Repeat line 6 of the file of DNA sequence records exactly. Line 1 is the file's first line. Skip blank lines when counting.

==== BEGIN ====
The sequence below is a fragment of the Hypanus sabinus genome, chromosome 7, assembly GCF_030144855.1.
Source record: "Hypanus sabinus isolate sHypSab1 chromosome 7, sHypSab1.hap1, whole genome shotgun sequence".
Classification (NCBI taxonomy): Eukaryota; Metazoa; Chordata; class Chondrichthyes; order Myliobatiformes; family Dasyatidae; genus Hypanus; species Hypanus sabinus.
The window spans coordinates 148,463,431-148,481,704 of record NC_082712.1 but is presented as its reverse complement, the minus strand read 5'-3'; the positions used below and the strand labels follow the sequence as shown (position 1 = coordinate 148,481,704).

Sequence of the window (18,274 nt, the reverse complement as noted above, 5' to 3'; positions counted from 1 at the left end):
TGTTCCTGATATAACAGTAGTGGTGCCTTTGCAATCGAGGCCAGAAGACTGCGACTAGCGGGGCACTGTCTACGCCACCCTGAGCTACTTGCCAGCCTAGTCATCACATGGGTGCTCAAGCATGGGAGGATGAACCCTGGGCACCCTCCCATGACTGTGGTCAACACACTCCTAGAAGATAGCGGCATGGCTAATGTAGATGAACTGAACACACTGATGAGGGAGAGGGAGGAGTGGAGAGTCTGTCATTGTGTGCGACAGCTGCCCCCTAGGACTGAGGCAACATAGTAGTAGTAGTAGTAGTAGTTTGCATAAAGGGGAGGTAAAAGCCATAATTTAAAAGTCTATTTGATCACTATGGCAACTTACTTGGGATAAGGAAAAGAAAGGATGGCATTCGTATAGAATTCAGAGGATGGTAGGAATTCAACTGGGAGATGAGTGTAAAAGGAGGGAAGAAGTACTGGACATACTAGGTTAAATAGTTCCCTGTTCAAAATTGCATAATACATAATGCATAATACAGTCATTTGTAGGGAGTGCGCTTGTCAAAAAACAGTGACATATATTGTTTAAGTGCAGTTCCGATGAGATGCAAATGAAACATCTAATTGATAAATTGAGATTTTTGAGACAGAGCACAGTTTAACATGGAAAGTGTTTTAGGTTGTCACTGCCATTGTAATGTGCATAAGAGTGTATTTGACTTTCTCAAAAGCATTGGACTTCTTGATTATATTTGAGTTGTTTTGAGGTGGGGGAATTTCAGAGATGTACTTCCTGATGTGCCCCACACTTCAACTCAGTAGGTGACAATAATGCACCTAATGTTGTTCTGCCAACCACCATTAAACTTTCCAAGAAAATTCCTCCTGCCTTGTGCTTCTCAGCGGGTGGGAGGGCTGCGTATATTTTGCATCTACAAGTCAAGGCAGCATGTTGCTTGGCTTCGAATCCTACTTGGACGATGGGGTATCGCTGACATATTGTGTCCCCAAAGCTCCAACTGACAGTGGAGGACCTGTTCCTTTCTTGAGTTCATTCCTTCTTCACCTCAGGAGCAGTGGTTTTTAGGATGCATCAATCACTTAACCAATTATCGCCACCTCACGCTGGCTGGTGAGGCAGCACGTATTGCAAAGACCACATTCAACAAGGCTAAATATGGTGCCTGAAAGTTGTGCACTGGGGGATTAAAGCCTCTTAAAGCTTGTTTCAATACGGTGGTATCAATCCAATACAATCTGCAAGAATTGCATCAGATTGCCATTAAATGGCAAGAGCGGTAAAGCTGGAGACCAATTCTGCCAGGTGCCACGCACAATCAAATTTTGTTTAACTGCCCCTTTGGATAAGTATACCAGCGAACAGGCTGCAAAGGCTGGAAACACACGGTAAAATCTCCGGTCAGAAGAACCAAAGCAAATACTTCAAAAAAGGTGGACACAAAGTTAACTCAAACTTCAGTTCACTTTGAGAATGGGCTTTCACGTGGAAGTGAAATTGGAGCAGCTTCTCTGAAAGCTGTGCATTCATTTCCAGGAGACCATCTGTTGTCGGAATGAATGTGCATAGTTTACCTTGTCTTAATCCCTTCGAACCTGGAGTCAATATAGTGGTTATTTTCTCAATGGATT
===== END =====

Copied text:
TGTTCCTGATATAACAGTAGTGGTGCCTTTGCAATCGAGGCCAGAAGACTGCGACTAGCGGGGCACTGTCTACGCCACCCTGAGCTACTTGCCAGCCTAGTCATCACATGGGTGCTCAAGCATGGGAGGATGAACCCTGGGCACCCTCCCATGACTGTGGTCAACACACTCCTAGAAGATAGCGGCATGGCTAATGTAGATGAACTGAACACACTGATGAGGGAGAGGGAGGAGTGGAGAGTCTGTCATTGTGTGCGACAGCTGCCCCCTAGGACTGAGGCAACATAGTAGTAGTAGTAGTAGTAGTTTGCATAAAGGGGAGGTAAAAGCCATAATTTAAAAGTCTATTTGATCACTATGGCAACTTACTTGGGATAAGGAAAAGAAAGGATGGCATTCGTATAGAATTCAGAGGATGGTAGGAATTCAACTGGGAGATGAGTGTAAAAGGAGGGAAGAAGTACTGGACATACTAGGTTAAATAGTTCCCTGTTCAAAATTGCATAATACATAATGCATAATACAGTCATTTGTAGGGAGTGCGCTTGTCAAAAAACAGTGACATATATTGTTTAAGTGCAGTTCCGATGAGATGCAAATGAAACATCTAATTGATAAATTGAGATTTTTGAGACAGAGCACAGTTTAACATGGAAAGTGTTTTAGGTTGTCACTGCCATTGTAATGTGCATAAGAGTGTATTTGACTTTCTCAAAAGCATTGGACTTCTTGATTATATTTGAGTTGTTTTGAGGTGGGGGAATTTCAGAGATGTACTTCCTGATGTGCCCCACACTTCAACTCAGTAGGTGACAATAATGCACCTAATGTTGTTCTGCCAACCACCATTAAACTTTCCAAGAAAATTCCTCCTGCCTTGTGCTTCTCAGCGGGTGGGAGGGCTGCGTATATTTTGCATCTACAAGTCAAGGCAGCATGTTGCTTGGCTTCGAATCCTACTTGGACGATGGGGTATCGCTGACATATTGTGTCCCCAAAGCTCCAACTGACAGTGGAGGACCTGTTCCTTTCTTGAGTTCATTCCTTCTTCACCTCAGGAGCAGTGGTTTTTAGGATGCATCAATCACTTAACCAATTATCGCCACCTCACGCTGGCTGGTGAGGCAGCACGTATTGCAAAGACCACATTCAACAAGGCTAAATATGGTGCCTGAAAGTTGTGCACTGGGGGATTAAAGCCTCTTAAAGCTTGTTTCAATACGGTGGTATCAATCCAATACAATCTGCAAGAATTGCATCAGATTGCCATTAAATGGCAAGAGCGGTAAAGCTGGAGACCAATTCTGCCAGGTGCCACGCACAATCAAATTTTGTTTAACTGCCCCTTTGGATAAGTATACCAGCGAACAGGCTGCAAAGGCTGGAAACACACGGTAAAATCTCCGGTCAGAAGAACCAAAGCAAATACTTCAAAAAAGGTGGACACAAAGTTAACTCAAACTTCAGTTCACTTTGAGAATGGGCTTTCACGTGGAAGTGAAATTGGAGCAGCTTCTCTGAAAGCTGTGCATTCATTTCCAGGAGACCATCTGTTGTCGGAATGAATGTGCATAGTTTACCTTGTCTTAATCCCTTCGAACCTGGAGTCAATATAGTGGTTATTTTCTCAATGGATT